The owner of the Leprechaun sent us these pictures (right) of his steering shaft block/horn timber repair using the same methods we used for Delta. The before picture shows the horn timber with the rot dug out. The after picture shows the result after treating the wood with CPES™ and filled with a mixture of wood flour and L & L Epoxy Resin. These are permanent repairs that will last, and the cost to the boat owner was less than $200.00 in materials. You can read more about this repair in our Customer Projects section.
It’s sometimes surprising how much can be repaired with our epoxies. Here are pictures (left) showing the repair of a stern bulwark where the wood was actually pulled away, restored, and then replaced. Here is an excerpt from our customer’s article in RottenBoat’Zine, Fixing Puff.
“I took a torch and burnt off all paint so I could see what I was dealing with. For safety, I had a bucket and hose near by. I also had a helper man the hose, and stay on the look out. I would not have tried this if I had gasoline or propane on board.
The stern section was soaked in CPES™, and filled with Lay-up and Laminating™ Epoxy Resin. The broken off piece was attached using 8 inch galvanized lag screws.
Layup and Laminating™ Resin was poured in both ends of the broken bulwark to form a tight bond between the broken bulwark and the bulwark attached to the boat. Vacant spaces were then filled with Fill-It™ Epoxy Filler.
I applied two coats of CPES™ the day before applying the white enamel. The CPES™ was applied to make the bulwark more water resistant.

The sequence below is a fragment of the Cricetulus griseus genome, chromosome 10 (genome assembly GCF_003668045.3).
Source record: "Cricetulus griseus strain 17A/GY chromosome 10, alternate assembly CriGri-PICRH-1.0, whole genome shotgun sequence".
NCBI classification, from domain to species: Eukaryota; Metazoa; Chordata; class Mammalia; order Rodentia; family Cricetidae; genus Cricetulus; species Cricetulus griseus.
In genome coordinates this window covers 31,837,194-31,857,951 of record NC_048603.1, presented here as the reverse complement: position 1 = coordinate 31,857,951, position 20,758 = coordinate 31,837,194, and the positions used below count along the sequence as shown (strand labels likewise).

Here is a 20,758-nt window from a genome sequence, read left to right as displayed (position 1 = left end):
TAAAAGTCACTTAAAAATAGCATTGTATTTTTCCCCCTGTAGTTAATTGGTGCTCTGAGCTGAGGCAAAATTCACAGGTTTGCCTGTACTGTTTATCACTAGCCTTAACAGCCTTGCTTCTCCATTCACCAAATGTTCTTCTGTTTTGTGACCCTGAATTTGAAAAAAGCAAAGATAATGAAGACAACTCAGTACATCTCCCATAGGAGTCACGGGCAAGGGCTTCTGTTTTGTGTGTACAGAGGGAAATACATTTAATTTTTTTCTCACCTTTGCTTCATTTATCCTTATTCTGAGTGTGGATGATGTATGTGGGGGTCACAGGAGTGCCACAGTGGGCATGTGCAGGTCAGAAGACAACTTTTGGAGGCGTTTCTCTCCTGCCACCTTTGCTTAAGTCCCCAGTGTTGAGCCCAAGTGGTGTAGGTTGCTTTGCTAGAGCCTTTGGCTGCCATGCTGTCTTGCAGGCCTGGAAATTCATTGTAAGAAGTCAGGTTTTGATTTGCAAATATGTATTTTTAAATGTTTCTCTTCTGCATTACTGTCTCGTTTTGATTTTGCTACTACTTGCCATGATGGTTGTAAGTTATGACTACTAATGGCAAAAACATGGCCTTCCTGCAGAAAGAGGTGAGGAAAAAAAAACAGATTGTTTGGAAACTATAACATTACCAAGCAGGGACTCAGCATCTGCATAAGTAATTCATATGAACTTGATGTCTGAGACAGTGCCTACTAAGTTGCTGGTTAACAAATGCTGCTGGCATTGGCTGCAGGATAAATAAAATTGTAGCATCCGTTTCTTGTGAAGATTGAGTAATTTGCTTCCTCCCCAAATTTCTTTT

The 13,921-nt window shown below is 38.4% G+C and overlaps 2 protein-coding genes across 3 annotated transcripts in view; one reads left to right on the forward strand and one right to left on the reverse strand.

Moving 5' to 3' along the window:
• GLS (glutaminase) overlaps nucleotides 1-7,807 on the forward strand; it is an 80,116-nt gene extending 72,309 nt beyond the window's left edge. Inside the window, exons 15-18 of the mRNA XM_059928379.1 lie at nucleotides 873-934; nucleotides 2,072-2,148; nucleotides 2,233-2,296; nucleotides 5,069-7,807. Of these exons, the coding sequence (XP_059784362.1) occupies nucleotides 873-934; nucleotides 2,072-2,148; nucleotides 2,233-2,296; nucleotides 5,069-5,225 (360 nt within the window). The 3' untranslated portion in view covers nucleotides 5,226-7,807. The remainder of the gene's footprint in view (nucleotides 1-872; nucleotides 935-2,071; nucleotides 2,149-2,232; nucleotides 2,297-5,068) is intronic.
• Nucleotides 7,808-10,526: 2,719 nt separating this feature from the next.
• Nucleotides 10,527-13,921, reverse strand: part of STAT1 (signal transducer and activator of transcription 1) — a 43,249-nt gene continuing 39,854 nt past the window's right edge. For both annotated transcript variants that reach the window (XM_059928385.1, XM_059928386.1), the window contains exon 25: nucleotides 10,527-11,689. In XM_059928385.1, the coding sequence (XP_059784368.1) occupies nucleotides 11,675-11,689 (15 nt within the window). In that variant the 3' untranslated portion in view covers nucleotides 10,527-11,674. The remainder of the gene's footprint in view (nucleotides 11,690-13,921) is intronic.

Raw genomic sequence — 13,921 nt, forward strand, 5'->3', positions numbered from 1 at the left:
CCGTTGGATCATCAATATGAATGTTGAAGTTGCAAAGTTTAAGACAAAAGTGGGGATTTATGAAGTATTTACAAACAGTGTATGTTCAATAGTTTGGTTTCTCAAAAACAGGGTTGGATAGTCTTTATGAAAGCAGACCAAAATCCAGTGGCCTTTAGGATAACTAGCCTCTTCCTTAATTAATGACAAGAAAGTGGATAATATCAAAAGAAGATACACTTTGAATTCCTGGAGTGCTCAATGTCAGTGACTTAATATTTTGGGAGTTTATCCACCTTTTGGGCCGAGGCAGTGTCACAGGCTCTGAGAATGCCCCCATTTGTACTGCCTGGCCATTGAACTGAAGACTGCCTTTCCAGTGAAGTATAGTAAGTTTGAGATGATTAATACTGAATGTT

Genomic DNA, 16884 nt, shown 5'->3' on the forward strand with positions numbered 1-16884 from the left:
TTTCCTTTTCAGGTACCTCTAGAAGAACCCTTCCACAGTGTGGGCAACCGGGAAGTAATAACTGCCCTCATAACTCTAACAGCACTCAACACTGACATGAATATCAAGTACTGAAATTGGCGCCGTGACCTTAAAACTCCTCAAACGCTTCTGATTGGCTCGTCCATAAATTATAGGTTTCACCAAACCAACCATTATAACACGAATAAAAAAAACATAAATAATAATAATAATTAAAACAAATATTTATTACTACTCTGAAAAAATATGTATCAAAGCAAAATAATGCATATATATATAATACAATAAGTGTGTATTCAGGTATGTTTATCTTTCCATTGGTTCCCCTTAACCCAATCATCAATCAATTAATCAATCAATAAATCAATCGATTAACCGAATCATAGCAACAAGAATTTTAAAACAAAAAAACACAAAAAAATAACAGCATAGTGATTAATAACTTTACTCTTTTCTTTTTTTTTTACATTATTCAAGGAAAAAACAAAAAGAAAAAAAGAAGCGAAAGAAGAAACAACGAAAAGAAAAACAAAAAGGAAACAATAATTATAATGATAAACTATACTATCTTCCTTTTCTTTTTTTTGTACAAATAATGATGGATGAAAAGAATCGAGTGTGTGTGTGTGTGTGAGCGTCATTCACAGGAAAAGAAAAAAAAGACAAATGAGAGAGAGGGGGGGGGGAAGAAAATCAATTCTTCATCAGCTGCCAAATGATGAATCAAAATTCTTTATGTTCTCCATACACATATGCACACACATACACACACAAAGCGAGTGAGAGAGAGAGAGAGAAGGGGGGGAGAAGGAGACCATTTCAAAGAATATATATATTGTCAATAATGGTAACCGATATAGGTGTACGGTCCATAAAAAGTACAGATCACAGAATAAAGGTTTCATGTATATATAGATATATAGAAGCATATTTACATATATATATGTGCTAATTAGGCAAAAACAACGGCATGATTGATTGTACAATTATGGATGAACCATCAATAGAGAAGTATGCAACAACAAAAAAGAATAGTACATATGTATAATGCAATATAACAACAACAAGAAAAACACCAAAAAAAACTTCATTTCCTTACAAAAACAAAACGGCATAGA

This (near left pic) is actually a close up of the section that I broke off after the repair was complete. I had to take a look at the picture a few times myself. From this picture you would never know that this section had broken off.”
Read the entire article which also includes a bow repair. Click over to RottenBoat’Zine, Fixing Puff.
However, there are limitations on what and how much can be repaired using our epoxies. Large areas of deterioration on planks means that the plank and the fasteners should be replaced with new wood. The framing underneath can often be repaired using the CPES™ and fillers, including the fastener holes. Completely rotten frames must be replaced. Completely rotten plywood should be replaced, although smaller areas of deterioration can be repaired using our products.
Evaluation of structural repairs on wooden boats usually requires outside opinions. Get them. We will always be as helpful as we can, especially if pictures are sent as jpeg images. We’ll never tell you to make a repair using our products if we don’t believe that the finished repair will be strong and durable. If new wood is needed, we’ll say so.
Glass Over Wood, Sheathing, and Coatings
Using epoxy or polymer products is often contemplated by owners of older wooden boats. In doing so, one must ask oneself exactly why this is being considered. Is it to stop leaking and increase hull durability and finish, or is it to increase the structural characteristics of the hull? The distinction is important.
Using resins and resins/cloth to add structural strength to a hull is not generally a procedure that can be recommended. If the hull needs such treatment, then that means the basic structure of the hull is not sound. The hull should be repaired by traditional means, and in accordance with the original hull specifications. Heavy resin/glass cloth sheathing can and has been used in a few instances, but only by basically building a new hull out of fiberglass and resin over the old wood, and being certain that it has all the proper internal bracing and support. The old wood is considered structurally “irrelevant”. It can be treated with chemistry to stop the deterioration process. It’s a daunting prospect and a complicated process, and not one we would generally recommend.
Coating a hull to stop leaking and for long-term durability is more feasible, but still one that can take a lot of work and preparation, especially of the hull is carvel, double-planked or lapstrake in construction. Plywood and strip-planked hulls are easier because there are no or very few open hull seams.